A BRAVE Skipton-born woman has told how she was sexually abused in the town from the age of 10 - and has demanded that "leaders in the British-Pakistani community stand up and speak out about the sexual and physical abuse in their midst".
And Skipton's MP has just started a campaign to look into "whether the correct questions are being asked" about child sexual exploitation in the area.
Ruzwana Bashir, 31, a graduate of Oxford University and now a highly successful online travel entrepreneur in the US, said she decided to speak out in the wake of the Rotherham sex abuse scandal, where around 1,400 girls are thought to have been abused by men of mainly Asian descent since 1997.
The former pupil of Skipton Girls' High School has told how she was "paralysed by shame" when a neighbour started abusing her and how it took her more than a decade to find the courage to testify against her abuser because of "a culture where notions of shame result in the blaming of victims rather than perpetrators."
In an article in the Guardian newspaper and speaking on Channel 4 News, Ruzwana - a former president of the Oxford Union - said she had come forward to help tear down the "wall of silence" that perpetuates further abuse.
She said: "It was only after a decade away from Skipton that I was finally able to garner the courage to return and testify against my abuser. When I first told my mother about the abuse I'd suffered, she was absolutely devastated. The root of her anger was clear: I was heaping unbound shame on to my family by trying to bring the perpetrator to justice. In trying to stop him from exploiting more children, I was ensuring my parents and siblings would be ostracised. She begged me not to go to the police station.
"If I'd still been living in Skipton, surrounded by a community who would either blame me for the abuse or label me a liar, I'm not sure I could have rejected her demands."
Her abuser was eventually jailed for eight years for the abuse of Ruzwana and others.
Her article also says: “Although painful to read, the Rotherham report presents an opportunity ... for leaders in the British-Pakistani-community to stand up and speak about the sexual and physical abuse in their midst. The Asian community isn’t unique in having evil-doers and the overwhelming majority of its men and women are good people who care about protecting others.”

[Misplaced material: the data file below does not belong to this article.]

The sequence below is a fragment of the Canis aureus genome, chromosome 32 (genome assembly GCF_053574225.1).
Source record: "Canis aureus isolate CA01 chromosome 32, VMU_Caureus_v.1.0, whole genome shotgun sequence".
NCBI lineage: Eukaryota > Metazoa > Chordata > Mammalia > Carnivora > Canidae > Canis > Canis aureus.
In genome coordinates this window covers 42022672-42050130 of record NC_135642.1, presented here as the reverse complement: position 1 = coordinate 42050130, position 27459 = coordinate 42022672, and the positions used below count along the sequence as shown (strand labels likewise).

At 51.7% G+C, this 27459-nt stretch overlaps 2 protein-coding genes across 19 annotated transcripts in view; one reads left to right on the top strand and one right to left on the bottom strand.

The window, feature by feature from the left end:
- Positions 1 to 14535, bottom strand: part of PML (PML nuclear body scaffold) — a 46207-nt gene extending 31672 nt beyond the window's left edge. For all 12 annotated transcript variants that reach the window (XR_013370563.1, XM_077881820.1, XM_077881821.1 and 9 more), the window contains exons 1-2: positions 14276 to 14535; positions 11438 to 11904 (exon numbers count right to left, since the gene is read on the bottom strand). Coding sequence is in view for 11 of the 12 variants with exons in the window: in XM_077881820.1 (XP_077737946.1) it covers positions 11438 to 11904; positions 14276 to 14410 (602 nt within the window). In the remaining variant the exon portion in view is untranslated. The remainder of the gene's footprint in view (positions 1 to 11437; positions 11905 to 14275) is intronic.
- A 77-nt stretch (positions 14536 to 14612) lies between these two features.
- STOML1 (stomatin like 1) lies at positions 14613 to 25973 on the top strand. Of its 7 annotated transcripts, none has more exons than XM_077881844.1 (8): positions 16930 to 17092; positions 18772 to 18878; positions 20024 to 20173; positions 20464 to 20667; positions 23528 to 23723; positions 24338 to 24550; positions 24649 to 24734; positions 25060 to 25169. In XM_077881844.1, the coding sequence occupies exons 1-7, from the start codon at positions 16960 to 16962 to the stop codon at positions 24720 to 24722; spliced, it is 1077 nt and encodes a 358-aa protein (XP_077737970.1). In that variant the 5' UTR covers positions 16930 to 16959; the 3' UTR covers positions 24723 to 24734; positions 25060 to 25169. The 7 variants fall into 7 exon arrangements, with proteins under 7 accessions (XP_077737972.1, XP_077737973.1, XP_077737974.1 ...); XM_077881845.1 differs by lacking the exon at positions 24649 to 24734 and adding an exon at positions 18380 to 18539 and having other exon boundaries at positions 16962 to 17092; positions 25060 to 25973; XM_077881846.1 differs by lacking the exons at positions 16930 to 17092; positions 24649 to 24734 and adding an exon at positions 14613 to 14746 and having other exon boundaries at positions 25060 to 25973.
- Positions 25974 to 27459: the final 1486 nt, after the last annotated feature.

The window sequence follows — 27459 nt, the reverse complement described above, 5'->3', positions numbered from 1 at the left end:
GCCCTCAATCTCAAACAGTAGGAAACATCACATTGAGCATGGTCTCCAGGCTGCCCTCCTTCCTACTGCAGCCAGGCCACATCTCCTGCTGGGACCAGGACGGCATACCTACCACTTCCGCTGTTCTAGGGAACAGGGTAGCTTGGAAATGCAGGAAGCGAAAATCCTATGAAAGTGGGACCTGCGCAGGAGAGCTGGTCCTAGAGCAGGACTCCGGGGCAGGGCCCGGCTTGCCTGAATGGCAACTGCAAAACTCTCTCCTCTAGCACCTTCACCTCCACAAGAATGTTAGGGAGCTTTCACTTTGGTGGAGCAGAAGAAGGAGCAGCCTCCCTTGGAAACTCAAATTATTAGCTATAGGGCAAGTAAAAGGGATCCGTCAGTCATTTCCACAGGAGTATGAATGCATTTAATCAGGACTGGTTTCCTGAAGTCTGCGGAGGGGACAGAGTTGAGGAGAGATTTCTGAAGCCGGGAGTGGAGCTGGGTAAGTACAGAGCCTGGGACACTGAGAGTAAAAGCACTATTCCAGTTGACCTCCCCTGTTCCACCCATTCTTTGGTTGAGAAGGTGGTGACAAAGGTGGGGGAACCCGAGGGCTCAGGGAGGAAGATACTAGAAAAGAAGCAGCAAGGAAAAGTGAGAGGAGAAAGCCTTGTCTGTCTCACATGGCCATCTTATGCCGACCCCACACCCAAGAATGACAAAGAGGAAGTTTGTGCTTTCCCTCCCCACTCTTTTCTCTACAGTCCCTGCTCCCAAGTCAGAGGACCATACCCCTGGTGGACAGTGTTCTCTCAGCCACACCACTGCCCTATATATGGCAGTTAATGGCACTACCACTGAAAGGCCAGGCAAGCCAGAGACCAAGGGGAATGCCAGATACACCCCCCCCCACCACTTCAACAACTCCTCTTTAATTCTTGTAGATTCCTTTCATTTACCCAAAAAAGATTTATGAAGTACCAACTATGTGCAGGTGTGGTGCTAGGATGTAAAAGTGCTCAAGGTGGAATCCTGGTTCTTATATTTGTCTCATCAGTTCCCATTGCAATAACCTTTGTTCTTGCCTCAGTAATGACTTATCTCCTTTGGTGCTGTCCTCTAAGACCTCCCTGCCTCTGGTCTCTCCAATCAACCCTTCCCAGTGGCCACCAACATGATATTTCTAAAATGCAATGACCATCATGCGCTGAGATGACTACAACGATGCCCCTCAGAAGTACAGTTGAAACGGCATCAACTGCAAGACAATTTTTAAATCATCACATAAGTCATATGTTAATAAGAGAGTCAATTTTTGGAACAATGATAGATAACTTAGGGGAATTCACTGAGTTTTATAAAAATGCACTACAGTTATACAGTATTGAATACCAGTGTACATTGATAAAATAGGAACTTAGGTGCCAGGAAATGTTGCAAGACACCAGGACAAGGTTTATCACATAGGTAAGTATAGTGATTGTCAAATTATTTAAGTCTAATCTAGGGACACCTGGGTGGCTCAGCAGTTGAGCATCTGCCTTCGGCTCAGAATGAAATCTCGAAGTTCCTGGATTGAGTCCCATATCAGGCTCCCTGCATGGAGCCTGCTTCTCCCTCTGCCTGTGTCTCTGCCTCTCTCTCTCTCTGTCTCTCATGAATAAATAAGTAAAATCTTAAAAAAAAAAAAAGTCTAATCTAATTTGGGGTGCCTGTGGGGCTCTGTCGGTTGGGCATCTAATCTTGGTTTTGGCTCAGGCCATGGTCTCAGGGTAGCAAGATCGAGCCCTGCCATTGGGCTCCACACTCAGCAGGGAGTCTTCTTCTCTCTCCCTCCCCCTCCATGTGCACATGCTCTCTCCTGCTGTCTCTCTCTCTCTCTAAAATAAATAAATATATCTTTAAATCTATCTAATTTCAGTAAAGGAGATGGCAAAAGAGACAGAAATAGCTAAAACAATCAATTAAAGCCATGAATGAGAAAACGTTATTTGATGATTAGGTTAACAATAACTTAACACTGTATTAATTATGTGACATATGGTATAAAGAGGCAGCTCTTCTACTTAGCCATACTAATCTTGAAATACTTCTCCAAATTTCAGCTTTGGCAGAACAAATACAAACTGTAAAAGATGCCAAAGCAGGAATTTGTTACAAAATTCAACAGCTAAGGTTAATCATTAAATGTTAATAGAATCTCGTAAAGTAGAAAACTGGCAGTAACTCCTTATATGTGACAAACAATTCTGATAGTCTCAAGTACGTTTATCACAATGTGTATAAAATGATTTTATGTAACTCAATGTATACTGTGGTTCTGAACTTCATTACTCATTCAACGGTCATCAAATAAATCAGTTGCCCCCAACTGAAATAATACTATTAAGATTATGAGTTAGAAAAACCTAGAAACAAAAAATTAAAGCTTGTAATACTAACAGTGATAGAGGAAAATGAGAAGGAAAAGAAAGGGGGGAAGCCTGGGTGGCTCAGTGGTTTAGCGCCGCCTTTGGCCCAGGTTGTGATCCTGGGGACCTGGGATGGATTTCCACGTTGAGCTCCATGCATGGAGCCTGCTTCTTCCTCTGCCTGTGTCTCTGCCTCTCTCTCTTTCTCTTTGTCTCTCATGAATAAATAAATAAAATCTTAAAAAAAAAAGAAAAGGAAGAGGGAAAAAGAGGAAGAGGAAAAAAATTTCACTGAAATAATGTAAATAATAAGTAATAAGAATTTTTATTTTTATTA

Ruzwana calls for immediate action to tackle the problems highlighted by the Rotherham case, including better training of social workers and police to effectively identify victims; mandatory reporting by people in authority when they see signs of potential abuse; improved support for victims when they come forward; and a single person in each community accountable for ensuring these policies are implemented.
Skipton MP Julian Smith has praised Ruzwana's bravery and said he had circulated her piece to Facebook users in Skipton and had paid for it to be promoted on social media "as it is such a worrying and depressing but important story ". He is also sending a copy of the article to every North Yorkshire and Craven councillor, plus organisations in the area.
Mr Smith said: "I will be asking to meet the North Yorkshire Safeguarding Children Board Chair and following this I will convene a meeting of key people in October. I will also be asking to meet the Chief Constable as I had asked questions on this topic on a visit to Skipton Police Station several years ago. The answers implied the issue was contained.
"The campaign will look at all aspects of whether we have got the right structures in place, support in place and whether the correct questions are being asked about child sexual exploitation in our area, wherever it is taking place."
Mr Smith has also called for Rotherham Children's Services to be taken away from Rotherham Council and given to an independent trust. The independent inquiry into abuse in Rotherham recommended continued oversight of children's services by Rotherham Council.
In a letter to Nicky Morgan, the Secretary of State for Education, Mr Smith said: "Following the evidence of failure by the council over many years, we cannot leave vulnerable young people under the continued responsibility of structures and individuals who have failed them so badly and for so long."